Assembly of retrovirus particles normally entails the selective encapsidation of viral genomic RNA. However, in the absence of packageable viral RNA, assembly is still efficient, and the released virus-like particles (termed "ψ-" particles) still contain roughly normal amounts of RNA. We have proposed that cellular mRNAs replace the genome in ψ- particles. We have now analyzed the mRNA content of ψ- and ψ+ murine leukemia virus (MLV) particles using both microarray analysis and real-time reverse transcription-PCR. The majority of mRNA species present in the virus-producing cells were also detected in ψ- particles. Remarkably, nearly all of them were packaged nonselectively; that is, their representation in the particles was simply proportional to their representation in the cells. However, a small number of low-abundance mRNAs were greatly enriched in the particles. In fact, one mRNA species was enriched to the same degree as ψ+ genomic RNA. Similar results were obtained with particles formed from the human immunodeficiency virus type 1 (HIV-1) Gag protein, and the same mRNAs were enriched in MLV and HIV-1 particles. The levels of individual cellular mRNAs were ∼5-to 10-fold higher in ψ- than in ψ+ MLV particles, in agreement with the idea that they are replacing viral RNA in the former. In contrast, signal recognition particle RNA was present at the same level in ψ- and ψ+ particles; a minor fraction of this RNA was weakly associated with genomic RNA in ψ+ MLV particles.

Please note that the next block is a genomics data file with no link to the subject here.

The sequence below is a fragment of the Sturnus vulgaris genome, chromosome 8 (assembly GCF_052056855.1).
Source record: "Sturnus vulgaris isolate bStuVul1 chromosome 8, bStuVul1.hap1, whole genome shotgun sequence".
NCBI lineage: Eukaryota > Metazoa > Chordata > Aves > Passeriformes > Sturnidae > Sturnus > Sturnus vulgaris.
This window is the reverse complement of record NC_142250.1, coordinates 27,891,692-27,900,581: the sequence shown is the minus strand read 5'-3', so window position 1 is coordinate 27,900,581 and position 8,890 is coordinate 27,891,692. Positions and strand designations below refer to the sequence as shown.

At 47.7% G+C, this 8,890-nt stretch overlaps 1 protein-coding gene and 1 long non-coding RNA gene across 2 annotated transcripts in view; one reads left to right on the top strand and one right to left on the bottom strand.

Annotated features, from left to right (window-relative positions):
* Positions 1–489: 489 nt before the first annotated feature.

ASJC Scopus subject areas
- Insect Science